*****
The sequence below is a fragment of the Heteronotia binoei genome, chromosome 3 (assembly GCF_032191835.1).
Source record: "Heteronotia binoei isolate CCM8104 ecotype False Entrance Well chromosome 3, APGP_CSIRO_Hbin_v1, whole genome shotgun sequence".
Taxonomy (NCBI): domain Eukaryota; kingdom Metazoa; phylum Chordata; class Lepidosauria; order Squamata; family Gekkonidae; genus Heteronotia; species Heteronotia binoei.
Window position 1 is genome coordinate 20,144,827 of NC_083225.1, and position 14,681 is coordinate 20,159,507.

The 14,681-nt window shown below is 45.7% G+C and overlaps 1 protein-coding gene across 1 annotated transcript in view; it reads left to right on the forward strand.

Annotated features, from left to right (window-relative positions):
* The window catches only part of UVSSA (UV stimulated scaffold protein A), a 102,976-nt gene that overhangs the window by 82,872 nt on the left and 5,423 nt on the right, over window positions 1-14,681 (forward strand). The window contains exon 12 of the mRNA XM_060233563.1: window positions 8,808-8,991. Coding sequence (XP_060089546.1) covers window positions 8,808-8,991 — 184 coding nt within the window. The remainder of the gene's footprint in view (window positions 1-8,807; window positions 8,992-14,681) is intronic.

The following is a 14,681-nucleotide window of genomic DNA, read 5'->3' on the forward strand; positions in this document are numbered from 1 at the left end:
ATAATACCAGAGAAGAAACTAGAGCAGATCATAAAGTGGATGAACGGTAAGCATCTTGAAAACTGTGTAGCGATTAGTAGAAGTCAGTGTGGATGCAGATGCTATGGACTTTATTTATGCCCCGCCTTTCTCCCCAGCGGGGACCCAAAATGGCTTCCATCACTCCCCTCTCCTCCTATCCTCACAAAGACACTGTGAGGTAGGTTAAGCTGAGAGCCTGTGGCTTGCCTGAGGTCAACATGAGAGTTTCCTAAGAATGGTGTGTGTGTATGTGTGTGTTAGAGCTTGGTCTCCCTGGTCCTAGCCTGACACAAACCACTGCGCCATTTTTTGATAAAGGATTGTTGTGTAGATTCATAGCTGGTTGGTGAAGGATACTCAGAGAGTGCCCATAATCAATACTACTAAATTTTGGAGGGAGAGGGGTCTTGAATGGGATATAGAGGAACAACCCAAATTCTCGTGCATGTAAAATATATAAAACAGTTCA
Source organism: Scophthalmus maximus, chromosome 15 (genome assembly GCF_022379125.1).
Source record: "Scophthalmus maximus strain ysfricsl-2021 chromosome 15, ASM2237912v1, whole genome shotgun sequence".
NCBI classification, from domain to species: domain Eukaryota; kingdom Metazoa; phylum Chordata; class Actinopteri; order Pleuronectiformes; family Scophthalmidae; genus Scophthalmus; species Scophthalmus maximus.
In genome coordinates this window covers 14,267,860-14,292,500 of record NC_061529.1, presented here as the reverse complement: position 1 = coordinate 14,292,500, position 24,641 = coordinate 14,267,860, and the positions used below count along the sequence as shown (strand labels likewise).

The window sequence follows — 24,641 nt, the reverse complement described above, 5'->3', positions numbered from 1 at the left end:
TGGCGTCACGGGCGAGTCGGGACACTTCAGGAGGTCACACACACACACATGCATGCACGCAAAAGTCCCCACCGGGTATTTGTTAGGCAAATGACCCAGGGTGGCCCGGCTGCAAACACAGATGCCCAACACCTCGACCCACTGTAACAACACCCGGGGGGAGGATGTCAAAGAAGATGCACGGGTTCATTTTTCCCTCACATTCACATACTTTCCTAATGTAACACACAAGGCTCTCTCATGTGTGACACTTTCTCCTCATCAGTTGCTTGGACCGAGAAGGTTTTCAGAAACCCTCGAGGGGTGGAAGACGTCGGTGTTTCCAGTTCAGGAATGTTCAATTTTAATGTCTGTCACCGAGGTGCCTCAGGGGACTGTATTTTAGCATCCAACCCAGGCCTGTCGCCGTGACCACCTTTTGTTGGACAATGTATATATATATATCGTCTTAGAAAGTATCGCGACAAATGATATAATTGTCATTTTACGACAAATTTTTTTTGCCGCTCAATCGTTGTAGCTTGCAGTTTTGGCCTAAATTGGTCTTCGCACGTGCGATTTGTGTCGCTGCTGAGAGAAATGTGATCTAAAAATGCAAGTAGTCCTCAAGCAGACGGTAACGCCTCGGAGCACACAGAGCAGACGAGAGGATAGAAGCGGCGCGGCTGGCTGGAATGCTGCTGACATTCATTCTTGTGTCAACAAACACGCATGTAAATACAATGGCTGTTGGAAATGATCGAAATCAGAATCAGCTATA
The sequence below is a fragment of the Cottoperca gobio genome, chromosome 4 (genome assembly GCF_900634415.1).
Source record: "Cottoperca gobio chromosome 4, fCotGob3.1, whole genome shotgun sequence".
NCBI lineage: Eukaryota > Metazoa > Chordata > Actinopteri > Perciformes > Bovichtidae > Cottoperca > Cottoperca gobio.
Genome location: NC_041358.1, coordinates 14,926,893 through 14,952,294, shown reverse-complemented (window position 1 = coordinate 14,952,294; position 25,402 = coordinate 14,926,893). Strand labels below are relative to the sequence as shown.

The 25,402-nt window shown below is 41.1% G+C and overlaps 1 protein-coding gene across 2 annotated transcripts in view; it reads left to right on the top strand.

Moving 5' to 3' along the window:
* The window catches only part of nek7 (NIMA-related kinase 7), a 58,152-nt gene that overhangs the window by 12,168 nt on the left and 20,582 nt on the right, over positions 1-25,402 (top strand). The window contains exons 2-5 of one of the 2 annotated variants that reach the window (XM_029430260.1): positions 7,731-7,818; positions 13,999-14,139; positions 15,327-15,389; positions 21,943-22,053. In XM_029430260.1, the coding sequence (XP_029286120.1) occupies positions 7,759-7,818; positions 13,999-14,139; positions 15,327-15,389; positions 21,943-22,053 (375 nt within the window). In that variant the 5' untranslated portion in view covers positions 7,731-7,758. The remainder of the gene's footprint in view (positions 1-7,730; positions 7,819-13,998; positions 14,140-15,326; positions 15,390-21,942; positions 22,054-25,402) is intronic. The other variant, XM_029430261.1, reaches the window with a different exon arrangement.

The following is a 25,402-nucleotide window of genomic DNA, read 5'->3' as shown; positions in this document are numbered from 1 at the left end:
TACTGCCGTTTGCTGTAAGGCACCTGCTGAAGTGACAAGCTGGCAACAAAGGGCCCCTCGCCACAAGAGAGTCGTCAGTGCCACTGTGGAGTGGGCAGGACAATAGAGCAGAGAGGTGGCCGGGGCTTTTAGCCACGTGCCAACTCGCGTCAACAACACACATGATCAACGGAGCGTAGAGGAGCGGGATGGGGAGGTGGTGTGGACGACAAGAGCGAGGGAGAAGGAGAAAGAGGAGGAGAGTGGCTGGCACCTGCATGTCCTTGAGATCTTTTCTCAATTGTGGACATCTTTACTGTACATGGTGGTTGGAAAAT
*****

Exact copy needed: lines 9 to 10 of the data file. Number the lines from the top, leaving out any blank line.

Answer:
ATAATACCAGAGAAGAAACTAGAGCAGATCATAAAGTGGATGAACGGTAAGCATCTTGAAAACTGTGTAGCGATTAGTAGAAGTCAGTGTGGATGCAGATGCTATGGACTTTATTTATGCCCCGCCTTTCTCCCCAGCGGGGACCCAAAATGGCTTCCATCACTCCCCTCTCCTCCTATCCTCACAAAGACACTGTGAGGTAGGTTAAGCTGAGAGCCTGTGGCTTGCCTGAGGTCAACATGAGAGTTTCCTAAGAATGGTGTGTGTGTATGTGTGTGTTAGAGCTTGGTCTCCCTGGTCCTAGCCTGACACAAACCACTGCGCCATTTTTTGATAAAGGATTGTTGTGTAGATTCATAGCTGGTTGGTGAAGGATACTCAGAGAGTGCCCATAATCAATACTACTAAATTTTGGAGGGAGAGGGGTCTTGAATGGGATATAGAGGAACAACCCAAATTCTCGTGCATGTAAAATATATAAAACAGTTCA
Source organism: Scophthalmus maximus, chromosome 15 (genome assembly GCF_022379125.1).